written by Shawn Nock on 2016-09-15

In the last post, I described a comprehensive blink example for the nrf51 zero footprint runtime system. Here's the rub, though: it doesn't work.

Here's a backtrace of the failure:

#0  0x000004a2 in HardFault_Handler ()
#1  <signal handler called>
#2  __floatsisf () at ../../../src/libgcc/config/arm/ieee754-sf.S:302
#3  0x00000220 in util.ms_to_ticks (milliseconds=1000) at /home/nock/devel/Nrf51_Led_Demo_Ada/src/util.adb:19
#4  0x000003d8 in util.delay_ms (milliseconds=1000) at /home/nock/devel/Nrf51_Led_Demo_Ada/src/util.adb:73
#5  0x00000144 in main () at /home/nock/devel/Nrf51_Led_Demo_Ada/src/main.adb:15

So we end up in the HardFault_Handler, this means we've asked the microcontroller to do something it cannot do. We can disassemble the program at the point it stopped to see what's happening:

(gdb) up
#1  <signal handler called>
(gdb) up
#2  __floatsisf () at ../../../src/libgcc/config/arm/ieee754-sf.S:302
302     ../../../src/libgcc/config/arm/ieee754-sf.S: No such file or directory.
(gdb) disassemble 
Dump of assembler code for function __floatsisf:
=> 0x000014b0 <+0>:     ands.w  r3, r0, #2147483648     ; 0x80000000
   0x000014b4 <+4>:     it      mi
   0x000014b6 <+6>:     negmi   r0, r0
   0x000014b8 <+8>:     movs.w  r12, r0
   0x000014bc <+12>:    it      eq
   0x000014be <+14>:    bxeq    lr
   0x000014c0 <+16>:    orr.w   r3, r3, #1258291200     ; 0x4b000000
   0x000014c4 <+20>:    mov     r1, r0
   0x000014c6 <+22>:    mov.w   r0, #0
   0x000014ca <+26>:    b.n     0x1506 <__floatdisf+42>

This didn't immediately speak to me. ARM has a few addressing modes and I am not an expert. What really clarified the problem for me was opening the binary with Rardare2:

[nock@black Nrf51_Led_Demo_Ada]$ r2 obj/main
Warning: Cannot initialize dynamic strings
 -- Mind that the 'g' in radare is silent
[0x00000460]> aa
[aav: using from to 0x0 0x26288v)th sym. and entry0 (aa)
Using vmin 0x1a50 and vmax 0x20000828
aav: using from to 0x0 0x26288
Using vmin 0x1a50 and vmax 0x20000828
[x] Analyze value pointers (aav)
[0x00000460]> s 0x14b0
[0x000014b0]> pdf
            ;-- __floatsisf:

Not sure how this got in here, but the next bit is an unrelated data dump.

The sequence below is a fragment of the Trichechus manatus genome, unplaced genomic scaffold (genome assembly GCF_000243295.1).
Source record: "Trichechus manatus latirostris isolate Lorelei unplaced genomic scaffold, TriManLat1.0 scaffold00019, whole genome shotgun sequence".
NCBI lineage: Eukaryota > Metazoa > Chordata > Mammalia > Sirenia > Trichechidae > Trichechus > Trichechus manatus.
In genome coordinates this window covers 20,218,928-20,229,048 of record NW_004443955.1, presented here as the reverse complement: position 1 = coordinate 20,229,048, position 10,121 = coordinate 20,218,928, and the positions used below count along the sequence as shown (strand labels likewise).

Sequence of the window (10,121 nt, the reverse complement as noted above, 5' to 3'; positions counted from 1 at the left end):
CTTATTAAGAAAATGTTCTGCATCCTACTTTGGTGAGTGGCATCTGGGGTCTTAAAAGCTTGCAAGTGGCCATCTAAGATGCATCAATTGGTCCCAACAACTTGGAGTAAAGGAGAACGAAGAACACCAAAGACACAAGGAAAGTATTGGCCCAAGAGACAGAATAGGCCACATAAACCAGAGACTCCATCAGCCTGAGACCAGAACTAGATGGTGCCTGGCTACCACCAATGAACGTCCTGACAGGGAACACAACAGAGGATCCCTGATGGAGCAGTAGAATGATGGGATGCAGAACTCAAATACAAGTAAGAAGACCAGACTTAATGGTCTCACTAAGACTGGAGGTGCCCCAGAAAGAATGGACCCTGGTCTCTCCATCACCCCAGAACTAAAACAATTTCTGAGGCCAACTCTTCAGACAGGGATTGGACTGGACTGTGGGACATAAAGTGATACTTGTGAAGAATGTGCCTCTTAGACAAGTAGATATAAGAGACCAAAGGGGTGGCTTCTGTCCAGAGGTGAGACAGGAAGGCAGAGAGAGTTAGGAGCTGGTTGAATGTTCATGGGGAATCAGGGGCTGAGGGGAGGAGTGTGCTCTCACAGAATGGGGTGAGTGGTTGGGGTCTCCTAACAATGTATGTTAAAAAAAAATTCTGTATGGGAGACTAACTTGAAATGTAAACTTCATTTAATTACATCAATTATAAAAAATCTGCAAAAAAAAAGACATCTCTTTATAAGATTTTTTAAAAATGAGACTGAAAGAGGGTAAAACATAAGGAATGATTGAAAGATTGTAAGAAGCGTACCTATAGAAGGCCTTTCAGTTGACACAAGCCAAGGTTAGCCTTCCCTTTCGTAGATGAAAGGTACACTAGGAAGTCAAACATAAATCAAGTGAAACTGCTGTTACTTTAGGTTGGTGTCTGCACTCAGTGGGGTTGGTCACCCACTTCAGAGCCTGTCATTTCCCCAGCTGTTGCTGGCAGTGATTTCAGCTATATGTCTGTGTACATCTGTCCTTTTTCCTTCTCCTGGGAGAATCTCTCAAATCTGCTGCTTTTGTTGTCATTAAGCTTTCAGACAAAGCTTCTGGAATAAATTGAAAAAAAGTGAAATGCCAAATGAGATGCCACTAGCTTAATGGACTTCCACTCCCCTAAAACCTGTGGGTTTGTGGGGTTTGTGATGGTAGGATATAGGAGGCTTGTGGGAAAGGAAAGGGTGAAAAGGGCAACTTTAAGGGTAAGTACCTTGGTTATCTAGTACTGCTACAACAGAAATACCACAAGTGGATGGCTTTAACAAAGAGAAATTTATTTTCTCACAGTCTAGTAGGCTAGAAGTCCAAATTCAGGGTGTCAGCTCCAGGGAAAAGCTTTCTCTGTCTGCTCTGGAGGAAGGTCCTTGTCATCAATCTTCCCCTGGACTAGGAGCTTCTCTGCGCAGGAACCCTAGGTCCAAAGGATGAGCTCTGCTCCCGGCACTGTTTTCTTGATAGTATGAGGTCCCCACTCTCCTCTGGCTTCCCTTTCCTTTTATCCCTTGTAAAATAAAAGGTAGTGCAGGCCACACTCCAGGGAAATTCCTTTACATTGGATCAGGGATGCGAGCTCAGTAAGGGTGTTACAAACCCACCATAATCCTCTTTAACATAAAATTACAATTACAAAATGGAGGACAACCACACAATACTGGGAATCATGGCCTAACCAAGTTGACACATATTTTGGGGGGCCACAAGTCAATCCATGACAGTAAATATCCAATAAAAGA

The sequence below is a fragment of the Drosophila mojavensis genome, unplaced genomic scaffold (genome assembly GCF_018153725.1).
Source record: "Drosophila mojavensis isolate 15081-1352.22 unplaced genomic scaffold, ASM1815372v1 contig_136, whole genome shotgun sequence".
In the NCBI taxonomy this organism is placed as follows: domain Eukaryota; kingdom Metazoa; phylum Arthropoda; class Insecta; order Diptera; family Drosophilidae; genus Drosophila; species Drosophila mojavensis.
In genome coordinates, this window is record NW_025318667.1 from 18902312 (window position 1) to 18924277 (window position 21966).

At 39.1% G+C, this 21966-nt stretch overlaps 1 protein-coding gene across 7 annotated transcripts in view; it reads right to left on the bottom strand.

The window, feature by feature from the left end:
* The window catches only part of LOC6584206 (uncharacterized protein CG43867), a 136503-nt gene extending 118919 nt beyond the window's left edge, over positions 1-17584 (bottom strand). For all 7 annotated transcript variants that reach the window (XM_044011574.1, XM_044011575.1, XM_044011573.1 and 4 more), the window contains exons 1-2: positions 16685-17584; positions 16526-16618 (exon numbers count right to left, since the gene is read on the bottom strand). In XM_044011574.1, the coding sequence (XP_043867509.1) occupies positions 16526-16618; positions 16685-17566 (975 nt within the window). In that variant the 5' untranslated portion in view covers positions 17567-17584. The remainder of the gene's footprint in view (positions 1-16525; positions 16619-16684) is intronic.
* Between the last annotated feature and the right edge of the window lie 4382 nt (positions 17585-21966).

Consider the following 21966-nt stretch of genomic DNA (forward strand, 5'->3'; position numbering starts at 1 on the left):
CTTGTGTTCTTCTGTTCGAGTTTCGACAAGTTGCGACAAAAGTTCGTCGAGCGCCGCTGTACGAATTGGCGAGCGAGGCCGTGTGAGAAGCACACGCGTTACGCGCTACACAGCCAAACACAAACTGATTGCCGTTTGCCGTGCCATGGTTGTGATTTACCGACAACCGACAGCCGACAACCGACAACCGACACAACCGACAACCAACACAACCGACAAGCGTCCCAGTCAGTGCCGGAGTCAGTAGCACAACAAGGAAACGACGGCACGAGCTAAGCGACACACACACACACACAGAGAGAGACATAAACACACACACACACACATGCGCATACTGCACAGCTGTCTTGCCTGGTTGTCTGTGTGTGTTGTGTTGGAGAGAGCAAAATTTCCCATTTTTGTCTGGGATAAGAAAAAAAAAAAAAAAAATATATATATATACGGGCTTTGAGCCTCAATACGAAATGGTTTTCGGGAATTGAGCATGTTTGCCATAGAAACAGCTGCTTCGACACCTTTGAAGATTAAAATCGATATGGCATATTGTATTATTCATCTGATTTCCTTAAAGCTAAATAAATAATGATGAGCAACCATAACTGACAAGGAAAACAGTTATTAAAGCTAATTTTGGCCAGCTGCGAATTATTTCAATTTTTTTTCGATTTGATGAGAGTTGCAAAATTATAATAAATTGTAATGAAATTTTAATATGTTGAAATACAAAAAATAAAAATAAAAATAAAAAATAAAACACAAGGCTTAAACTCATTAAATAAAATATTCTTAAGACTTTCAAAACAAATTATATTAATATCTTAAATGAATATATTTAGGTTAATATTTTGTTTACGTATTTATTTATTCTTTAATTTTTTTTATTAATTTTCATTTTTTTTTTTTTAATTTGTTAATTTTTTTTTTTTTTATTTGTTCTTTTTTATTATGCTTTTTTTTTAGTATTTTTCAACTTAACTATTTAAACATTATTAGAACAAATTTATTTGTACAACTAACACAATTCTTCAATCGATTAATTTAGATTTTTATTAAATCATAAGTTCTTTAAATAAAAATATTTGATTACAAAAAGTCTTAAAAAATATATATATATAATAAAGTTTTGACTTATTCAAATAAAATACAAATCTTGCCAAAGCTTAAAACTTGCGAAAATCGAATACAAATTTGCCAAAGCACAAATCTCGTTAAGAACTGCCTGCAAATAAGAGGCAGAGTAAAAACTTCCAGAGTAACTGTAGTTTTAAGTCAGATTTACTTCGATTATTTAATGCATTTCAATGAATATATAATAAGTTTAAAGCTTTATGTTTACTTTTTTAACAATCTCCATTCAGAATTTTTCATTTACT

/ (fcn) sym.__aeabi_i2f 108
|           ; CALL XREF from 0x0000021c (sym.util__ms_to_ticks)
|           ; CALL XREF from 0x00000264 (sym.util__ms_to_ticks)
|           ; CALL XREF from 0x0000023c (sym.util__ms_to_ticks)
|           0x000014b0      10f00043       ands r3, r0, 0x80000000
|       ,=< 0x000014b4      48bf           it mi
|       `-> 0x000014b6      4042           rsbs r0, r0, 0

Columns in the output are: Address, numeric instruction, instruction nemonic (assembly lang). With this view something immediately jumps out at me; the failing instruction (at address 0x000014b0) is 32-bits long. The nrf51822 is a Cortex-m0 part that implements the arm-v6m instruction set. arm-v6m is a Thumb-only instruction set meaning that it only understands 16-bit long Thumb instructions (rather than 32-bit long ARM instructions). 1

So we've asked the processor to run an invalid instruction! At this point I attempted to look for errors in the compiler flags (which live in the nrf51-zfp RTS I ported), but the flags are correct. In fact, there are no ARM instructions in the code generated from my project files, it's only in the software floating-point emulation code.

A little research showed that this code lives in libgcc.a and it's built for all the supported platforms when the compiler is compiled. The heart of the problem is that GNAT 2016 doesn't ship with an arm-v6m compatible libgcc.a., even though it will happily generate arm-v6m code. Multilib support in gcc was non-intuitive to me; eventually I was able to generate the following patch (gist link):

--- gcc-4.9-gpl-2016-src/gcc/config/arm/t-arm-elf    2016-04-25 10:34:19.000000000 -0400
+++ gcc-4.9-gpl-2016-src/gcc/config/arm/t-arm-elf.new    2016-07-04 16:27:29.056019131 -0400
@@ -21,6 +21,15 @@

+MULTILIB_OPTIONS    += mcpu=cortex-m0
+MULTILIB_EXCEPTIONS  += marm/mcpu=cortex-m0
+MULTILIB_EXCEPTIONS  += mcpu=cortex-m0
+MULTILIB_EXCEPTIONS += mcpu=cortex-m0/mfloat-abi=hard
+MULTILIB_EXCEPTIONS += marm/mcpu=cortex-m0/mfloat*
+MULTILIB_EXCEPTIONS += mthumb/mcpu=cortex-m0/mfloat-abi=hard
 #MULTILIB_OPTIONS     += mcpu=fa526/mcpu=fa626/mcpu=fa606te/mcpu=fa626te/mcpu=fmp626/mcpu=fa726te
 #MULTILIB_DIRNAMES    += fa526 fa626 fa606te fa626te fmp626 fa726te
#MULTILIB_EXCEPTIONS += *mthumb*/*mcpu=fa526 *mthumb*/*mcpu=fa626

When building GNAT 2016 from source, this patch will produce a libgcc.a that is compatible with arm-v6m. I wasn't satisfied with the GNAT I built myself (some issues getting gprbuild, et. al. working), but happily if you copy the generated libgcc.a to the $PROJECT_DIR/obj directory; the linker finds it before the borked GNAT one and you can use stock GNAT 2016 without further issues.

I submitted my patch to Adacore via the #ada channel on Freenode. It sounds like it'll be included in GNAT 2017. Until then, I am distributing a compatible libgcc.a with my projects.

  1. The arm-v6m does understand a handful of 32-bit instructions, but they are all branches (where as the long instruction above is a logical AND).]